Our New Framework for Serving Adult Learners Is Built to Support Programs at Any Level of Development
Relying heavily on data as a determiner of success and progress, institutions can ensure programs and credentials equitably and effectively lift their adult learners to meet their goals. This is a difficult, but not impossible task. However, institutions must think strategically about their organizational structures and policy implementation, including fostering a culture of change and building strategic partnerships in their community with employers, workforce boards, industry, alumni, and other institutions. These partnerships provide the opportunity for various forms of experiential learning, enhanced student support, and the validation and work relevance of credentials.
The leadership and practitioners completing this work must be empowered to create and maintain policies that maximize quality, adaptability, and accessibility, using their expertise, experience, and commitment to their students. Adult learners in these institutions have high expectations for support structure and wraparound services. These students are often balancing external responsibilities and expectations on their time and budget and seek institutions that are affordable and provide career-relevant training and credentials.
The primary construct of this framework is centering the adult learner in institutional decision making, ultimately creating a structure that supports equity and success through adaptability and focus on the student experience. This approach, supported by research, led to development of the three levels: Data-Driven Planning, Organizational Capacity and Policy, and the Student Experience, as well as recurring themes woven throughout the overall framework. These themes of affordability; career connections and relevance; academic empowerment; student support; and diversity, equity, and inclusion appear in multiple ways throughout the levels.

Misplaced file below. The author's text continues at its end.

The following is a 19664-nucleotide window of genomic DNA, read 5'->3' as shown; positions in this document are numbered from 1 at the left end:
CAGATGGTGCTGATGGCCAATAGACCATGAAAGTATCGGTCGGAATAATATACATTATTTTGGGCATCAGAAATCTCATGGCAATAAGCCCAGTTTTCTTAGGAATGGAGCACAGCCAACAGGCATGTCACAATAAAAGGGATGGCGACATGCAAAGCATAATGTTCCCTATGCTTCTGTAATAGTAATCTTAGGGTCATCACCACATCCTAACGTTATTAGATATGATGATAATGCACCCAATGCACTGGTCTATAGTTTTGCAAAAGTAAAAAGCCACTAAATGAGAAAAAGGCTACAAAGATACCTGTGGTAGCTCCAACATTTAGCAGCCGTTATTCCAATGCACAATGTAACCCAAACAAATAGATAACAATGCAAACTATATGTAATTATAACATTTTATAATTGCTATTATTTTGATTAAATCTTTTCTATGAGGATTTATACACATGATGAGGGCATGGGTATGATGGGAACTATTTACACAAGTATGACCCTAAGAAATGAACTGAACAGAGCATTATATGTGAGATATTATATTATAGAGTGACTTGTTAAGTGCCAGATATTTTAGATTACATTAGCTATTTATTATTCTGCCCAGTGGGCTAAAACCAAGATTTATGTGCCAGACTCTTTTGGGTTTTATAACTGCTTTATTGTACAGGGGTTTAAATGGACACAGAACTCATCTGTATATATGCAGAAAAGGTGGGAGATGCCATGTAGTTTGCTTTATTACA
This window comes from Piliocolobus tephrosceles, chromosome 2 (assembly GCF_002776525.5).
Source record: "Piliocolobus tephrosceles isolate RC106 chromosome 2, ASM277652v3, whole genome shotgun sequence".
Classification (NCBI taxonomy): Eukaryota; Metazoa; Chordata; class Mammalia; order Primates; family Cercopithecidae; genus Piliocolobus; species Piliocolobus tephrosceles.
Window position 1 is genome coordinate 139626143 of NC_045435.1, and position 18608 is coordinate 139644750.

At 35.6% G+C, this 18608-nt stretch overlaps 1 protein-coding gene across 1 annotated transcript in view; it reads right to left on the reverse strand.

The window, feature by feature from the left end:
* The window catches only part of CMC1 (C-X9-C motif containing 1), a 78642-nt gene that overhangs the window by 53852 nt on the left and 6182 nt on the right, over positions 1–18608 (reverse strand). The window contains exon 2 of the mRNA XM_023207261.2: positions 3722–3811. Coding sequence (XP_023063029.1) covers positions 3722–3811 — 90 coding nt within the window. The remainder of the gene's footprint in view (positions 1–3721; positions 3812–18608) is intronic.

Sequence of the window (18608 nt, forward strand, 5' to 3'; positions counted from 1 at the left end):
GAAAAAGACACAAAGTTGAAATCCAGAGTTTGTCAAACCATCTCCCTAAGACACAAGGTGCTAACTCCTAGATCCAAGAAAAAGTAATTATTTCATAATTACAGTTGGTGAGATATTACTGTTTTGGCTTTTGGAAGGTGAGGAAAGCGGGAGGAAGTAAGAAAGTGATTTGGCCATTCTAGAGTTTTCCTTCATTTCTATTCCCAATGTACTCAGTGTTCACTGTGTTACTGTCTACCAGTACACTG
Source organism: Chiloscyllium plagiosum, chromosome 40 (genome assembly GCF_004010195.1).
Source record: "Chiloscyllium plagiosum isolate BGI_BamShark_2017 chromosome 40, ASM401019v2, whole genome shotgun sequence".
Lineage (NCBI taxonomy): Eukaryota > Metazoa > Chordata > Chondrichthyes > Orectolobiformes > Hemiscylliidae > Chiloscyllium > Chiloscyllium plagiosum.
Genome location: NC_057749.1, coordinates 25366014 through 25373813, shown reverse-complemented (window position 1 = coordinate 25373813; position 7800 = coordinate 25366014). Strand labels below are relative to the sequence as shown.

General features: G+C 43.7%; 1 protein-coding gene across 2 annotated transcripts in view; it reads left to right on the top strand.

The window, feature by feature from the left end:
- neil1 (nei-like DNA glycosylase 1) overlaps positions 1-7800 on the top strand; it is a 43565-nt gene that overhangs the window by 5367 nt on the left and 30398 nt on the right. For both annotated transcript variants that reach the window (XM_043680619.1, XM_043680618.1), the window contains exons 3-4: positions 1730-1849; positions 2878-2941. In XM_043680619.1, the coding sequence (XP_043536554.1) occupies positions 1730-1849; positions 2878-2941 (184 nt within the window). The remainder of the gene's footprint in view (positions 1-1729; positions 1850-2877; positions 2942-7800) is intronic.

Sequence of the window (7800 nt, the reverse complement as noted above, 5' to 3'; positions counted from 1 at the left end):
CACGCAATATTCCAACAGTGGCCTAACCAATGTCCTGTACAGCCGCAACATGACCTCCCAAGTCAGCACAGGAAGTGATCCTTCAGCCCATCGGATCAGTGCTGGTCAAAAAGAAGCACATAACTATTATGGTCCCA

Adult learners, though often already employed while seeking their credentials, benefit in multiple ways from engagement with institutional career services and support structures. They value institutions that provide them the right guidance with career advising, learning that directly applies to their profession, and career-relevant experiences. Students who are attending school while working full time have unique challenges that their institutions can help alleviate, or provide additional support for to bolster their students’ chances of success. Forging partnerships with local employers, engaging with workforce boards, and providing alumni networking opportunities equip adult learners with the tools to develop professionally, during their program and beyond.
As adult learner enrollment continues to grow across the country, institutions must recognize that the structures built exclusively to support young adults directly from high school no longer apply. With this framework, any adult learning program can build a comprehensive approach to centering the student and making strategic policy decisions that serve their adult students effectively.
You can download the ALLIES Framework at cael.org.